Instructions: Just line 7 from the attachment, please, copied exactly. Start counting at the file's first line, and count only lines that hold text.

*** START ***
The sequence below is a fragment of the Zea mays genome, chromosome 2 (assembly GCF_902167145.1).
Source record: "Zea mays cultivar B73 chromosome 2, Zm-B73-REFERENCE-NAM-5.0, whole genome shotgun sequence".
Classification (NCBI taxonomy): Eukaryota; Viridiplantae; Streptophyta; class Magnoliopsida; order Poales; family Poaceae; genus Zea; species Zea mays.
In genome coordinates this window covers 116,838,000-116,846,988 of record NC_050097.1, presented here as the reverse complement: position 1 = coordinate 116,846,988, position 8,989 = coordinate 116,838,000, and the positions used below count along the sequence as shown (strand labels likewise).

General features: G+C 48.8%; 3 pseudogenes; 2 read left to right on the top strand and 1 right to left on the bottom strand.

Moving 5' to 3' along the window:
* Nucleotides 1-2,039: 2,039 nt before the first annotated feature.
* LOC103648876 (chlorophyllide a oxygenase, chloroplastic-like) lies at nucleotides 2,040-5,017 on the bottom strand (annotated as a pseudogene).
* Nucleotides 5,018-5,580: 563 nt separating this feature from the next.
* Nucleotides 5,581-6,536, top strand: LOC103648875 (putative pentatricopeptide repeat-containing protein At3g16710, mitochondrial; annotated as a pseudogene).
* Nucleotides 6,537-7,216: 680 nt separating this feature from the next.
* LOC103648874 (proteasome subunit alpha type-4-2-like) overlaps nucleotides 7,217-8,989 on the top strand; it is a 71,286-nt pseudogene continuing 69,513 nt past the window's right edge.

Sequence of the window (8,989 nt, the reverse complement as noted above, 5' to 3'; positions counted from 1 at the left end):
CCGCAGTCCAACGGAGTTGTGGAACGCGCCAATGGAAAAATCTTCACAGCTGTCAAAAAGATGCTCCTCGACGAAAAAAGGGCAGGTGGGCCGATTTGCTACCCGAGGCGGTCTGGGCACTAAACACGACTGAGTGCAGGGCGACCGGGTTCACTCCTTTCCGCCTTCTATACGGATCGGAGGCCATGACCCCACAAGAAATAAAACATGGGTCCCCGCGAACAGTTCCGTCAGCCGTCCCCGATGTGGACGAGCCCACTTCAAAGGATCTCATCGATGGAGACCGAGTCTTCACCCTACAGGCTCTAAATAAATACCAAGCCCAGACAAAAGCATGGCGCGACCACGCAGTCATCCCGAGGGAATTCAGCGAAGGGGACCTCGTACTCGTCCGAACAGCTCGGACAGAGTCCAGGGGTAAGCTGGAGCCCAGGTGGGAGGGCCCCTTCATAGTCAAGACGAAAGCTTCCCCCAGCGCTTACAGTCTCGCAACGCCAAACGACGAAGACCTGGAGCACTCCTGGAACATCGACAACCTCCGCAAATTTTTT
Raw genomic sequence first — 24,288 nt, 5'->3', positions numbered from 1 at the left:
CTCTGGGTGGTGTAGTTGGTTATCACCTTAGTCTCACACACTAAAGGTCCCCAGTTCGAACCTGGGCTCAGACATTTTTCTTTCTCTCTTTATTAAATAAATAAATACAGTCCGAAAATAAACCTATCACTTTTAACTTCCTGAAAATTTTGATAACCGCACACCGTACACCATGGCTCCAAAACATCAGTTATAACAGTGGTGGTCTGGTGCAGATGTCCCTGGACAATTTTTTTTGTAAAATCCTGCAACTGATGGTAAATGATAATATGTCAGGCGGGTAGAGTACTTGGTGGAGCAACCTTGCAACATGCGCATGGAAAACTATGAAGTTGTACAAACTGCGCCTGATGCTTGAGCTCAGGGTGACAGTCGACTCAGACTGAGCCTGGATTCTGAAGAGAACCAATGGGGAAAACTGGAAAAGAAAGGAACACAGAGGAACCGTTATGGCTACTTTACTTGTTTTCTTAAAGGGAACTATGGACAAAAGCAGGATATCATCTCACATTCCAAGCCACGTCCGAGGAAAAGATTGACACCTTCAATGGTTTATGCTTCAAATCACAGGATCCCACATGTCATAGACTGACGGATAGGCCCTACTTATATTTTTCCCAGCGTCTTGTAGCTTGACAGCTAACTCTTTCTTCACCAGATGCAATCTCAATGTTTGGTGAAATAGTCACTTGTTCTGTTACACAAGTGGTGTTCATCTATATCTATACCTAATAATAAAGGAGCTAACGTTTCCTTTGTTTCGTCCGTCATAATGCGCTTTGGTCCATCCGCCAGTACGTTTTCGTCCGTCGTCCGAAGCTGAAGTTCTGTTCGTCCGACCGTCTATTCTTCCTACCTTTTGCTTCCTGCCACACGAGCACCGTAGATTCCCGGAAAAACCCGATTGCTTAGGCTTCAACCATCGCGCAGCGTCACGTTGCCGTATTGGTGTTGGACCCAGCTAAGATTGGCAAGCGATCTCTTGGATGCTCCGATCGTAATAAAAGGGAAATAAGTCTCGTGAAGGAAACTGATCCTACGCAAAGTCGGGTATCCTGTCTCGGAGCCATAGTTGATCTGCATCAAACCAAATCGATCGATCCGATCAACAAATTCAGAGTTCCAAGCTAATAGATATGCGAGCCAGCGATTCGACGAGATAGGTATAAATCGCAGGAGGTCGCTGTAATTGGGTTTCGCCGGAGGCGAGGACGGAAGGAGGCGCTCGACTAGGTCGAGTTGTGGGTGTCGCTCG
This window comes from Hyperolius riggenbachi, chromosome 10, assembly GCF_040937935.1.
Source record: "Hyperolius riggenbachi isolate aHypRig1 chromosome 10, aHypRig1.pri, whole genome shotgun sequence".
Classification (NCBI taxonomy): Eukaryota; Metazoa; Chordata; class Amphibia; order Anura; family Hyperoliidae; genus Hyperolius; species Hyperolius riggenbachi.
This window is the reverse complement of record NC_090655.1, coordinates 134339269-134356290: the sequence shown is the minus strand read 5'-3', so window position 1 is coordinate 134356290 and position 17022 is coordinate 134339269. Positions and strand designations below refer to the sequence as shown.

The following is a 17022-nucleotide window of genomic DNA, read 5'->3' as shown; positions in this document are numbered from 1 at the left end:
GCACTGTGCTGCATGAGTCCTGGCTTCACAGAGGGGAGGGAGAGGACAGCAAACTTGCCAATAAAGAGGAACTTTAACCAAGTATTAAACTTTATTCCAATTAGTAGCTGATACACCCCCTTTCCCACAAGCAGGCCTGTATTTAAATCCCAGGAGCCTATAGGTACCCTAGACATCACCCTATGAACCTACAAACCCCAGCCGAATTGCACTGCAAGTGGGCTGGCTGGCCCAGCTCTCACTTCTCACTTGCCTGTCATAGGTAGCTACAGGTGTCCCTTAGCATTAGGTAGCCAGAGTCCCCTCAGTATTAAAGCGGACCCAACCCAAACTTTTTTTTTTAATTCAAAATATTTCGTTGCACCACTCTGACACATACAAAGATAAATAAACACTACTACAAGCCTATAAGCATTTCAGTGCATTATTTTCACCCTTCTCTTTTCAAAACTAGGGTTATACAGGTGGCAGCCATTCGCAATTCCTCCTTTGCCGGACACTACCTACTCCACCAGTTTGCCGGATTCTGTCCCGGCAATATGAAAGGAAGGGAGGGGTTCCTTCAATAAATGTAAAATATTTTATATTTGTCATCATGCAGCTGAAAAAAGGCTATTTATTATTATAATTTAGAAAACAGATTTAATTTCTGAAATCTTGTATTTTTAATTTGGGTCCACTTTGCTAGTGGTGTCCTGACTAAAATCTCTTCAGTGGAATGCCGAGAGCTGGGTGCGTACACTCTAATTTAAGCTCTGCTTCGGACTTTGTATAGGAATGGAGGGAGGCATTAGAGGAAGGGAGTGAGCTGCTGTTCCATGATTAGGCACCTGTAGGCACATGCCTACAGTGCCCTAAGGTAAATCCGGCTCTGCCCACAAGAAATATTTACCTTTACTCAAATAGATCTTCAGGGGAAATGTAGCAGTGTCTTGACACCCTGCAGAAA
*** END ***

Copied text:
* Nucleotides 1-2,039: 2,039 nt before the first annotated feature.